Electronics appear in many more systems than charting. For example, the AIS, communications systems, engine management, loading computers and much more are commonly controlled by computers even if they do not immediately appear to be.  When developing electronic equipment, manufacturers produce an operating system or firmware to control the functionality of the device or system but as with all things, something vital may be overlooked and need to be added and bugs and glitches can occur in uncommon procedures that operators may decide to use. Feedback from users prompts many of the changes. When these become known and also when a new regulatory requirement may be added, the makers release a new version of the firmware. This can happen quite frequently – one model of AIS has had no less than six firmware versions released in three years and that is about par for the course.

Communication management systems that connect together multiple systems and different makers equipment and which determine message priorities and allow the best transmission method for messages may need regular updating to work effectively. Each new version of software will add functionality and may need to be installed each time new equipment is added to the network. Because these systems are normally used with subscription services, the service provider will normally advise when a new version of software becomes available. They will also advise how to obtain and install the new software.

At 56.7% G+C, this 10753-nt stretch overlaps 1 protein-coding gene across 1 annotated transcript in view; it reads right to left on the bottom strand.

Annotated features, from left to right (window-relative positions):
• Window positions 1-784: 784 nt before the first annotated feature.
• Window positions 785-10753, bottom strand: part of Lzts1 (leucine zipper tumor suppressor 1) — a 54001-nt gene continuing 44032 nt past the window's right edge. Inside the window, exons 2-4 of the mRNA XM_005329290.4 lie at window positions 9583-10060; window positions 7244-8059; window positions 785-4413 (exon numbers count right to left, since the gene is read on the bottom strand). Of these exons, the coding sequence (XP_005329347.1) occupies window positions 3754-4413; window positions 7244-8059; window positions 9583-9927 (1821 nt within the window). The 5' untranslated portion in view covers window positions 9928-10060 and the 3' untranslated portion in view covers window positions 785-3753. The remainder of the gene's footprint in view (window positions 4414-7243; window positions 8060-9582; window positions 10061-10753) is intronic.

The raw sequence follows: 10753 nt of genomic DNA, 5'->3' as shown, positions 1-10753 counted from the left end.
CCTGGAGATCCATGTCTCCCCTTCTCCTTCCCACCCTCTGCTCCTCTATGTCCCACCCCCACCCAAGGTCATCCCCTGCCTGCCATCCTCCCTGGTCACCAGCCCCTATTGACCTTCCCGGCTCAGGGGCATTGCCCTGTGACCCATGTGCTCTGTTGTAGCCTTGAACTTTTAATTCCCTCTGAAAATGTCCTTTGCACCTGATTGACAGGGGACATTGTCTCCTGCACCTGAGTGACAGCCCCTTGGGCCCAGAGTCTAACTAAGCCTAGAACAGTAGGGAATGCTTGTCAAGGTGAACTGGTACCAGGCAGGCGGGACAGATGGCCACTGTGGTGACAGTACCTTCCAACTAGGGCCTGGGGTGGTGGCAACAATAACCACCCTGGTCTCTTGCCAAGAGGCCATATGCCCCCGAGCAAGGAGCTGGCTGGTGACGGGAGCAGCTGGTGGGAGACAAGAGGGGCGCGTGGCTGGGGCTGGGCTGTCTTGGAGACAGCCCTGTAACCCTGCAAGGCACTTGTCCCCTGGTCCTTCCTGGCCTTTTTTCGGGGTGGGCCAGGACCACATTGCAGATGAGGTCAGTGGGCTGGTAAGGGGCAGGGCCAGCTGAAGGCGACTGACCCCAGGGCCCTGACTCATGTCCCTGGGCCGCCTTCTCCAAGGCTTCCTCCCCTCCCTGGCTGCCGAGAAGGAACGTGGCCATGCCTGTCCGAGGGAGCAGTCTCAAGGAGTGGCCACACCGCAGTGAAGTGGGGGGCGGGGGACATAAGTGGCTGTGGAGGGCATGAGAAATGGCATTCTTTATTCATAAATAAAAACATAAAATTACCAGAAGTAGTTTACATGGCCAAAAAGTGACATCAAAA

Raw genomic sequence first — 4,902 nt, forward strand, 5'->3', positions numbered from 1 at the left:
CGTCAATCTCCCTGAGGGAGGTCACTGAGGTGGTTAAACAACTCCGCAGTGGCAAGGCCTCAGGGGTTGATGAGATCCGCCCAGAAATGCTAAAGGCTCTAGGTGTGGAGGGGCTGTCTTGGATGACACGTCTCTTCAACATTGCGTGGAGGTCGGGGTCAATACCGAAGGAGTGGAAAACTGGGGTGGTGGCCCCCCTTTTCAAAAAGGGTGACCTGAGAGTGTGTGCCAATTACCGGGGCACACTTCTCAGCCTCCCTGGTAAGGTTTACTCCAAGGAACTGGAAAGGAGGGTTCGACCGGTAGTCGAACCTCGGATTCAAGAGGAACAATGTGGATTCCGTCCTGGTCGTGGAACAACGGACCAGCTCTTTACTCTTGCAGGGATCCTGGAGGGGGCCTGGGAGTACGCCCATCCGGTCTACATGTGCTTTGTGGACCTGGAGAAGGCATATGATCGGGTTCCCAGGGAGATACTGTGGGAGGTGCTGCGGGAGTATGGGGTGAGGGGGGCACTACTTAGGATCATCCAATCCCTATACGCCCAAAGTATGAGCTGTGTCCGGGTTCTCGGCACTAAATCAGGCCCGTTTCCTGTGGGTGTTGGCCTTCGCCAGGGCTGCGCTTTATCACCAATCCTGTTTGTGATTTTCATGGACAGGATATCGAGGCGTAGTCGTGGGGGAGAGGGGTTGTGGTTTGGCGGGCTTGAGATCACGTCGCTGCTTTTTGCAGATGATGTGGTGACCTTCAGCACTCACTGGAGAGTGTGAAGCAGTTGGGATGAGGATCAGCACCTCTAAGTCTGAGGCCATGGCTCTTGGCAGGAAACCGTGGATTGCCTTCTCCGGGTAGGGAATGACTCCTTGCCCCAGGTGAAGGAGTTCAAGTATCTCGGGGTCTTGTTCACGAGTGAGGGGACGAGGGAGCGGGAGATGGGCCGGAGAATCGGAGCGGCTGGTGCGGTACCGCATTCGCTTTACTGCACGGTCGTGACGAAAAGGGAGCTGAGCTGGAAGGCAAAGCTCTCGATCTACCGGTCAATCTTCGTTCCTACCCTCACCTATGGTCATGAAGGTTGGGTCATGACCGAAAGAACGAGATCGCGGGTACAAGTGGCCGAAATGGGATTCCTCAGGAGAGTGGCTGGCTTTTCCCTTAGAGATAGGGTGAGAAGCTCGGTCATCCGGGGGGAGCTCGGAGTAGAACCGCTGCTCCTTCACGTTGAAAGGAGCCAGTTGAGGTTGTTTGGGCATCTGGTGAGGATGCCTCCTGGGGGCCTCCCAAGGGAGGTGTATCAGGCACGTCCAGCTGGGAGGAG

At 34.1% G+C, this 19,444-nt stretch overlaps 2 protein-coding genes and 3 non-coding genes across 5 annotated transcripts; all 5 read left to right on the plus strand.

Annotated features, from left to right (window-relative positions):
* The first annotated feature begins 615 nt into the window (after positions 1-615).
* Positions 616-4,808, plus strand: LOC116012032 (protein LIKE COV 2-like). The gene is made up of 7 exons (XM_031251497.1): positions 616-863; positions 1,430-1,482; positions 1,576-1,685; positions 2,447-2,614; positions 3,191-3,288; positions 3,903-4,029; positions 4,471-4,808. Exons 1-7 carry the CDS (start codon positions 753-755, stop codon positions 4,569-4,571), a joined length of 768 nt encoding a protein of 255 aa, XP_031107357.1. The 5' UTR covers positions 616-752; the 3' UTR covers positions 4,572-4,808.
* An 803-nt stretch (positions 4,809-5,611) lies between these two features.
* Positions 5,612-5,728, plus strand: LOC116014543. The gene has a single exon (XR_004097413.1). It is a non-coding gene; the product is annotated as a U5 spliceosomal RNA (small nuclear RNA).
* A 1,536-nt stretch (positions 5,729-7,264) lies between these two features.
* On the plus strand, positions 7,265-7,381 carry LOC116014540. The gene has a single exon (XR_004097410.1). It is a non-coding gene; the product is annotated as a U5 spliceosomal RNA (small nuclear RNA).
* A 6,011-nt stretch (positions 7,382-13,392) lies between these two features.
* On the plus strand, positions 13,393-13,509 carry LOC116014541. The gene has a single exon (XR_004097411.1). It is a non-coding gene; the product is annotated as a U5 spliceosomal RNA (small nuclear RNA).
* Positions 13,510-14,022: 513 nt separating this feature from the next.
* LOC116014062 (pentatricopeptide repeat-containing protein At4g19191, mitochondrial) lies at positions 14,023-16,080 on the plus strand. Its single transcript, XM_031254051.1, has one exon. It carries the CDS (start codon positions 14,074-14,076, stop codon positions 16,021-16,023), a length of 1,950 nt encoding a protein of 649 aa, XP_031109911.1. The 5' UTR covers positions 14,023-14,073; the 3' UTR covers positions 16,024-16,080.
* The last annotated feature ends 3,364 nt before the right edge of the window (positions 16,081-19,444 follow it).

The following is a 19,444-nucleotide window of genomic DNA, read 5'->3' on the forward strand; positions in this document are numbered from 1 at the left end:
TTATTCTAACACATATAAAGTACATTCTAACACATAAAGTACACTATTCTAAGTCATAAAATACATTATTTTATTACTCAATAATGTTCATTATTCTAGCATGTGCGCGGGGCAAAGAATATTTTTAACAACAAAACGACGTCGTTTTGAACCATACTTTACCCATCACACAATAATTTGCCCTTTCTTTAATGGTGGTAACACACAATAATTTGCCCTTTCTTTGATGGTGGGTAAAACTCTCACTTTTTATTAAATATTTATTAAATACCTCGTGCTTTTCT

Updating methods will vary according to the machine type and manufacturer. Some may require the equipment to be connected to the internet but most commonly an SD card or USB flash drive is used.

The overall process of firmware upgrading is not that difficult, but it is essential to follow the manufacturer’s instructions exactly. Sometimes a video clip is available to demonstrate the process. The first step is determining what version is running on the equipment and whether an update is needed. This may mean selecting a menu choice or following a set sequence of control button activations.

The next steps involve downloading the new version onto a PC or tablet, unzipping it if necessary, transferring to the appropriate accessory and then connecting that to the device to be upgraded. A reliable power supply for the device during upgrading is essential if the risk of damage (sometimes terminal) is to be avoided. If there is any doubt as to how the update should be done it is best to postpone until an experienced technician can do it.

On some systems and devices, updating is performed regularly whenever connected to the Internet if appropriate settings have been activated. This is how Microsoft updates its Windows Operating System and many other software providers do the same.

It is essential that some checks are carried out before any unscheduled updating process is begun. Many cyber attacks are initiated using a phishing email that purports to come from a manufacturer or supplier and which contains clickable links but is actually sent by a hacker. This could allow a whole IT network on the ship to be compromised.